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Driving forces of the two modes of convergent extension. (a) Actin‐rich protrusions allow the cell to crawl along the neighboring cells. Actin is polymerized at the protrusions and pushes the membrane forward between the neighboring cells. The actin cables provide the resistant force for cell elongation, in order for the cells to tug the adjacent cells by the crawling motion. In this model, the cells move actively. (a′) A model of actin filament polymerization and branching. Actin‐binding proteins such as Arp2/3, Formin, or Cofilin function to branch, polymerize or sever the actin filament. (b) Actomyosin activation constricts the cell–cell junction. The neighboring cell (gray colored) is pulled by the shrinking cell–cell junction. In this model, the cells move passively. (b′) A model of actomyosin contraction. Phosphorylation of myosin light chain triggers the actin filaments to slide toward the myosin complex.
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Two modes of convergent extension. (a) Driving force and cell movements in the crawling mode. The cells elongate along the mediolateral axis (short axis of the elongating tissue) and crawl and tug the neighboring cells by actin‐rich protrusions located at both tips of the elongated cells (red parts) that lead to the intercalating movements. (b, b′) Driving force and cell movements in the contraction mode. Activation of actomyosin along the cell–cell junction constricts the junction (red line) and pulls the neighboring cells (dark and light gray colored cells) to the center in this scheme. The actomyosin is activated at the cell–cell junction aligning along the short axis of the elongating cell. After the neighboring cells meet together, these two cells construct a new cell–cell junction (junction remodeling, green short line), and actomyosin starts constricting the other cell–cell junction aligned to the short axis of the tissue. Repeating these events allows the cell to establish intercalating movements. (B′) is a scheme of rosette formation.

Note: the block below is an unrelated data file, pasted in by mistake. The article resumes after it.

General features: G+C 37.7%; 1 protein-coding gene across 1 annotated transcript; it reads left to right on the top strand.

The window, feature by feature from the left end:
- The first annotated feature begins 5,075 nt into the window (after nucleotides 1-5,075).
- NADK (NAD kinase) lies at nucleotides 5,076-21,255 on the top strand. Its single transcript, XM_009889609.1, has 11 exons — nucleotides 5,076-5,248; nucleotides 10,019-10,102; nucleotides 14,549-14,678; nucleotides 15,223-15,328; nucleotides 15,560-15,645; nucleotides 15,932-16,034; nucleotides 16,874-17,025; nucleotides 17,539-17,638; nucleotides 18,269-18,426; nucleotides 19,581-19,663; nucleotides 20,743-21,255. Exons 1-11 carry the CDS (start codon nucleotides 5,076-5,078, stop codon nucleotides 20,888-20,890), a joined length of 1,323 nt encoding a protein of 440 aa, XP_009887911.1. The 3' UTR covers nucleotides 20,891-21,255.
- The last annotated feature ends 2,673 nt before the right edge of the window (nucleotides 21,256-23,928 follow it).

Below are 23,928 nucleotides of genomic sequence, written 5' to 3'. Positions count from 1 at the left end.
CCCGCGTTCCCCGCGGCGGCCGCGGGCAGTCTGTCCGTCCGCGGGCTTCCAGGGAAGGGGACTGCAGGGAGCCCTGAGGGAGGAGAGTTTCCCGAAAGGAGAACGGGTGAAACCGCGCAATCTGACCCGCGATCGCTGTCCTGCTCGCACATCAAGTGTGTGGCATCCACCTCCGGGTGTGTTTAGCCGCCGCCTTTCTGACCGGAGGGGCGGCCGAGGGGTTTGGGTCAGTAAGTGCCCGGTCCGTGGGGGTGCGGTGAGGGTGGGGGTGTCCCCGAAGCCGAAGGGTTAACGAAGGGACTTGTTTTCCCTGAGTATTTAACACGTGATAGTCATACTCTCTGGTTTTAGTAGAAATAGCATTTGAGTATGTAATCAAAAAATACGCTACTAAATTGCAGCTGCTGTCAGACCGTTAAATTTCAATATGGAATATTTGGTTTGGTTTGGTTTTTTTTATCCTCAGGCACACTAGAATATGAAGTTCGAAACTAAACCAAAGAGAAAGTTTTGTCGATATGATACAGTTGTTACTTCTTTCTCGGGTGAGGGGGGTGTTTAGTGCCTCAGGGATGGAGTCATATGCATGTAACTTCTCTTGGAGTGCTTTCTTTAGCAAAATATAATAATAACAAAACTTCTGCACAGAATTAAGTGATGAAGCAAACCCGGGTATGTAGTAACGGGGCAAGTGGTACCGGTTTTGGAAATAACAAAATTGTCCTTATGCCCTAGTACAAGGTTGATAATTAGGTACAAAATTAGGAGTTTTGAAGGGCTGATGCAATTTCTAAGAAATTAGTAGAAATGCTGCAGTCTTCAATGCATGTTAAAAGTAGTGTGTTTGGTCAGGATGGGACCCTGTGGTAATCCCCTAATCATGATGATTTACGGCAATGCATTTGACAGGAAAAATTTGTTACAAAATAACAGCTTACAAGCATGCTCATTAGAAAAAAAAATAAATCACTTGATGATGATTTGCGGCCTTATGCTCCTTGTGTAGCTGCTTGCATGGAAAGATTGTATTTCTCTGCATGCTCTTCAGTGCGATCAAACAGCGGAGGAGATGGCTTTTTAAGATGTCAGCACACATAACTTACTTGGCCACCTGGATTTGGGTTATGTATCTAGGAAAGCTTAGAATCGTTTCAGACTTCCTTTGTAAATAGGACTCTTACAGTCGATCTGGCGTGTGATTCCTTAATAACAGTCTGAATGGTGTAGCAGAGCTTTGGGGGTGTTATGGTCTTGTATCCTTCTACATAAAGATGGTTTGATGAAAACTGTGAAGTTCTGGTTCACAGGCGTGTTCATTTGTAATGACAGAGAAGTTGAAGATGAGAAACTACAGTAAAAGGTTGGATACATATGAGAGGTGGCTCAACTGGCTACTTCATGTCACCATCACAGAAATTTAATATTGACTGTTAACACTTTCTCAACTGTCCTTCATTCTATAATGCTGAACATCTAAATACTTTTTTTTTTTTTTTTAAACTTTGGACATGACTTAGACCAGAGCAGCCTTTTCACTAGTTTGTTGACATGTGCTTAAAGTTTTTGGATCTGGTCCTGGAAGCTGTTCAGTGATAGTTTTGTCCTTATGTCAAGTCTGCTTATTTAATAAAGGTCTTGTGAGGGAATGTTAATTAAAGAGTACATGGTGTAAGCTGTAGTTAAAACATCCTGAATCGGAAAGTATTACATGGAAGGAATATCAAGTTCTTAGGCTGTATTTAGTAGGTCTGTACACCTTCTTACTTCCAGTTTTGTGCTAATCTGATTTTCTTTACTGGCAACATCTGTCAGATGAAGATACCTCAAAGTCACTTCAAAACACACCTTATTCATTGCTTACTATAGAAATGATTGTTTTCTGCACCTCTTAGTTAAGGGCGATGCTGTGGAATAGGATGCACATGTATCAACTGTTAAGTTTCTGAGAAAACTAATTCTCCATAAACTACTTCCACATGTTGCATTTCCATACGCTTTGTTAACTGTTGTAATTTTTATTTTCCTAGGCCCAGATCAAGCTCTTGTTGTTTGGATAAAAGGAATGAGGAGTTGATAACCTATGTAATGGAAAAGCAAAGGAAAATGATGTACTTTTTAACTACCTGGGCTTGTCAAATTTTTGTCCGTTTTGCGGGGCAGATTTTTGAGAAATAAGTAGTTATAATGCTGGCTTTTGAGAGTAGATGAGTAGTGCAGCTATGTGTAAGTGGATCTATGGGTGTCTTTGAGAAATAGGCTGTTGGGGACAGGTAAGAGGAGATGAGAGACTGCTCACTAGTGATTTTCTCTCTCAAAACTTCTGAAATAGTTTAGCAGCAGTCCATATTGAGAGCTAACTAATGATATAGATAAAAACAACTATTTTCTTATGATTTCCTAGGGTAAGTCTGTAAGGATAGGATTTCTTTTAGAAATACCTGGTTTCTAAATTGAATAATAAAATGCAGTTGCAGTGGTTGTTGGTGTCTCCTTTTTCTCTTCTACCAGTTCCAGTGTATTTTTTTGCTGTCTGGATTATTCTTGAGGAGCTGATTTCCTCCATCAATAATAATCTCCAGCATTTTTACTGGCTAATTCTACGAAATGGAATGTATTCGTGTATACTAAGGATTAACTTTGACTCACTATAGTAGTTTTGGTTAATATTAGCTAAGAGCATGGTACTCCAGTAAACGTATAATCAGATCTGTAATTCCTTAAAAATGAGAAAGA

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Tissue explant isolation from Xenopus laevis embryos for live imaging. (a) Procedure of isolating Keller explants. The explant is cut out at embryonic stage 10.5. Incisions are made on both sides of the blastopore lip, and the dorsal region is opened after cutting the ectoderm. The dorsal region is discerned by cutting along the blastopore lip. (b) Trimming the Keller explant and imaging the notochord. The endoderm is removed to expose the mesoderm (notochord) before mounting on a fibronectin‐coated dish. The mesoderm is placed face down for the purpose of live imaging through inverted confocal microscopy. (c–d′) Images of the cell membrane and F‐actin captured by live imaging of Keller explants. (c) and (c′) are images of the cells at the surface of the explant, where the cells adhere to the fibronectin. (d) and (d)′ are images of the same cells as in (c) and (c′), but focused 5 µm deep from the plane of (c) and (c′). The membrane protrusions (arrowheads) and actin cables are more obvious in (c) and (c′) images, whereas the borders of the cells are more obvious in (d) and (d’) images.
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Interplay between the regulators of cytoskeleton components and cell adhesion molecules. Interplay between the planar cell polarity (PCP) pathway, Shroom, and fibroblast growth factors (FGF) for the regulation of downstream cytoskeleton components and cell adhesion molecules. The nature of each relationship is classified by localization (blue line), expression (red line), or physical interaction (yellow line). Solid and dotted lines are indicative of the relationship being demonstrated by studies investigating convergent extension (CE) and non‐CE, respectively.
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Planar cell polarity (PCP) pathway regulates actin dynamics via small guanosine triphosphatases (GTPases). Downstream pathways of the PCP pathway for cytoskeletal regulations. Activation of (a) actin polymerizing factor Daam1 by Rho, and (b) actin branching factor Arp3 by Rac. (c) Phosphorylation of myosin light chain (Myl) by Rho and Rock (Rho‐Rock‐Myl cascade). (d) Phosphorylation and activation of LIM‐kinase (LIMK) controlling F‐actin severing cofilin function by Rho and Rock. (e) A feedback loop of cofilin on PCP proteins. (f) A feedback loop of contractile forces of actomyosin on PCP proteins.